Nonretaliation Provisions. VAWA 2022 requires that "No public housing agency or owner or manager of housing assisted under a covered housing program shall discriminate against any person because that person has opposed any act or practice made unlawful by [VAWA]  or because that person testified, assisted, or participated in any matter related to [VAWA]." 
Noncoercion Provisions. "No public housing agency or owner or manager of housing assisted under a covered housing program shall coerce, intimidate, threaten, or interfere with, or retaliate against, any person in the exercise or enjoyment of, on account of the person having exercised or enjoyed, or on account of the person having aided or encouraged any other person in the exercise or enjoyment of, any rights or protections under [VAWA], including—

  1. intimidating or threatening any person because that person is assisting or encouraging a person entitled to claim the rights or protections under [VAWA].
  2. retaliating against any person because that person has participated in any investigation or action to enforce [VAWA]."

Protection to Report Crimes from Home. "Landlords, homeowners, tenants, residents, occupants, and guests of, and applicants for, housing:

  1. Shall have the right to seek law enforcement or emergency assistance on their own behalf or on behalf of another person in need of assistance; and
  2. Shall not be penalized based on their requests for assistance or based on criminal activity of which they are a victim or otherwise not at fault under statutes, ordinances, regulations, or policies adopted or enforced by covered governmental entities.

Prohibited penalties include:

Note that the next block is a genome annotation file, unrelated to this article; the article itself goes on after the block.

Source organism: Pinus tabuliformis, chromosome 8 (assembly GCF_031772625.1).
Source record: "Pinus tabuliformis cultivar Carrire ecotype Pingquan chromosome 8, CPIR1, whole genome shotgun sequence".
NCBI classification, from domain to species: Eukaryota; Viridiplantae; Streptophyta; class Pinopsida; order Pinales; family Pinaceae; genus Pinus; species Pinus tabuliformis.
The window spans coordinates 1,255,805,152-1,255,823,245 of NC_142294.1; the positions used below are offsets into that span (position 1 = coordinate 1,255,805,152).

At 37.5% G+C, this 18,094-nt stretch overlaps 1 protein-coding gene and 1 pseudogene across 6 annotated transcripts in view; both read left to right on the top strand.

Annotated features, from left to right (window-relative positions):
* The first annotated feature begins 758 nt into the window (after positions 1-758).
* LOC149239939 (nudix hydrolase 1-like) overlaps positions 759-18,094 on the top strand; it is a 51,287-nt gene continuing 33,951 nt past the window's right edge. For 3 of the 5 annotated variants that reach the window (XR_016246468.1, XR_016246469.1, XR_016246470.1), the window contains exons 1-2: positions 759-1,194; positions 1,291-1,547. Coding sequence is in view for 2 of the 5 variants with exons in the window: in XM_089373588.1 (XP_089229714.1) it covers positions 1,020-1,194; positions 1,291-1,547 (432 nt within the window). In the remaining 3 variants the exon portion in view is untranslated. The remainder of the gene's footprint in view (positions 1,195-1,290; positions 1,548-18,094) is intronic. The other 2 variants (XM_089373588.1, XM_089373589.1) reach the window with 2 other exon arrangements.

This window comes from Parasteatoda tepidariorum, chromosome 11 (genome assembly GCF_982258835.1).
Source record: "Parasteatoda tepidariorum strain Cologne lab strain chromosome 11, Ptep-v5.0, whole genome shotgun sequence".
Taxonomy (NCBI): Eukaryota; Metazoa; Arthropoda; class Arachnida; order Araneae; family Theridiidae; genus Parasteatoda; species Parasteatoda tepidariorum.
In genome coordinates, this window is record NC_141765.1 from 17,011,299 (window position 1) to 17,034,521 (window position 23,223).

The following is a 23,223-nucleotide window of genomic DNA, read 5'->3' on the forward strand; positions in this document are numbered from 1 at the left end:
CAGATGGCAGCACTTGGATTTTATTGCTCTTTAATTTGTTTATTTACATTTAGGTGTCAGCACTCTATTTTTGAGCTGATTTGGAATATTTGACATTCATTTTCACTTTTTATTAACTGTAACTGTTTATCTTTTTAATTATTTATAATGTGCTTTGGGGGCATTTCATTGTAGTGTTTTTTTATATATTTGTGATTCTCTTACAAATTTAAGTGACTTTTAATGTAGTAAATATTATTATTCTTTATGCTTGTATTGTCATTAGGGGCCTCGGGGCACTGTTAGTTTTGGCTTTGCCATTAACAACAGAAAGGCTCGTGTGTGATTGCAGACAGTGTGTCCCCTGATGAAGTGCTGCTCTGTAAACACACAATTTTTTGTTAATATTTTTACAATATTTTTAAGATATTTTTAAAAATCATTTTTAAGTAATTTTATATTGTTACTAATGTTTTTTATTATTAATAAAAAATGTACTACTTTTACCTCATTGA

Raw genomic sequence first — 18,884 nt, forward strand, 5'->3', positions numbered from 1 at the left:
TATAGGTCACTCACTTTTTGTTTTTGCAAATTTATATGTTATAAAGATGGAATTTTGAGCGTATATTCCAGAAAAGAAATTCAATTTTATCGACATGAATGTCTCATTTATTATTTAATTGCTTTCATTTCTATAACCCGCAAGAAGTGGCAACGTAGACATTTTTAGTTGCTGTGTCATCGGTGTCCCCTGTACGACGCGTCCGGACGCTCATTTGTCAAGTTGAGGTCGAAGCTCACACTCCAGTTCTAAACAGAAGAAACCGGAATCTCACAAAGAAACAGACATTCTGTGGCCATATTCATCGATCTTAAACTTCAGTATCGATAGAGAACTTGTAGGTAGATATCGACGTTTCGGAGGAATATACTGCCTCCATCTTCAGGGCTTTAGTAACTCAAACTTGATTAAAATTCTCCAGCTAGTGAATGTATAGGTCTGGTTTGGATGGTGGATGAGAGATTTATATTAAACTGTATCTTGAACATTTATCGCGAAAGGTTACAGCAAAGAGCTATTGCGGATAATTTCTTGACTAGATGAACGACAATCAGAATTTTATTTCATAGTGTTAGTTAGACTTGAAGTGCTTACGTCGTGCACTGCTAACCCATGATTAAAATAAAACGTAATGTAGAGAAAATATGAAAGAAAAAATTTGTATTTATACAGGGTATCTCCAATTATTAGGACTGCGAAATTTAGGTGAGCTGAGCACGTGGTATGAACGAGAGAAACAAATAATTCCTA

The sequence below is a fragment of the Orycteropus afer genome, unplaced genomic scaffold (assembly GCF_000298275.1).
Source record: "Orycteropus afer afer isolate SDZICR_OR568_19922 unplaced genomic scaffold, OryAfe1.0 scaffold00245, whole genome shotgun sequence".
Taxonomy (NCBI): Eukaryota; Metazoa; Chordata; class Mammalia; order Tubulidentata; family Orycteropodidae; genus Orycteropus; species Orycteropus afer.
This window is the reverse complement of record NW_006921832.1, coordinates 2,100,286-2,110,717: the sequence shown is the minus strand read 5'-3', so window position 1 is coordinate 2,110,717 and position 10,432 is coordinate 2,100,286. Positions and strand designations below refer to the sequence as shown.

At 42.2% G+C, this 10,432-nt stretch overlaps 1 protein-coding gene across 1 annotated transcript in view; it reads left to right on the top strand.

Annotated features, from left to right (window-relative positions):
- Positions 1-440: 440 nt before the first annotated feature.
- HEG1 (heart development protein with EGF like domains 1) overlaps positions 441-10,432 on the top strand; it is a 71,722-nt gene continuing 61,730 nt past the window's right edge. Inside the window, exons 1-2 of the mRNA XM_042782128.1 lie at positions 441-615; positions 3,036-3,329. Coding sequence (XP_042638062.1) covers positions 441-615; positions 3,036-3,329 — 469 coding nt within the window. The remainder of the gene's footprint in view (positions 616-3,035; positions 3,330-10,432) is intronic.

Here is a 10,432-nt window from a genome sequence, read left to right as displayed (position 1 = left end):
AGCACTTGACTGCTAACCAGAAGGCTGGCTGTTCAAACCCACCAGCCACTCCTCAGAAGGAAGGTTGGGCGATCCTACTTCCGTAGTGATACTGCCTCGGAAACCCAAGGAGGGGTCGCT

1. Actual or threatened assessment of monetary or criminal penalties, fines, or fees.
  2. Actual or threatened eviction.
  3. Actual or threatened refusal to rent or renew tenancy.
  4. Actual or threatened refusal to issue occupancy permit or landlord permit.
  5. Actual or threatened closure of the property, or designation of the property as a nuisance or a similarly negative designation."

Important Enforcement Provision! "The Secretary of Housing and Urban Development and the Attorney General shall implement and enforce [VAWA] consistent with, and in a manner that provides, the same rights and remedies as those provided for in title VIII of the Civil Rights Act of 1968."

This would appear to make VAWA violations at covered housing essentially equivalent to Fair Housing violations. HUD has pursued VAWA violations as Fair Housing violations under the principle of disparate impact, but this would seem to provide additional enforceability, and give VAWA more "teeth." Owner/agents will want to stay on the right side of a VAWA case for additional reasons than it is the right thing to do!

Check back often, we have several VAWA 2022 Blog posts planned in the coming months. Click the VAWA category of this Blog for further updates.

All the 2022 changes to VAWA can be downloaded by clicking the image below. Housing provisions are found in Title VI—Safe Homes for Victims. This section starts on page 116 of this copy and comprises Sections 601-606.

Check out HERE! The above topic is just one of many to be discussed at this year's Compliance Summit Events.

There is a very good chance that the topic of this post is covered in an online on-demand course at Costello University.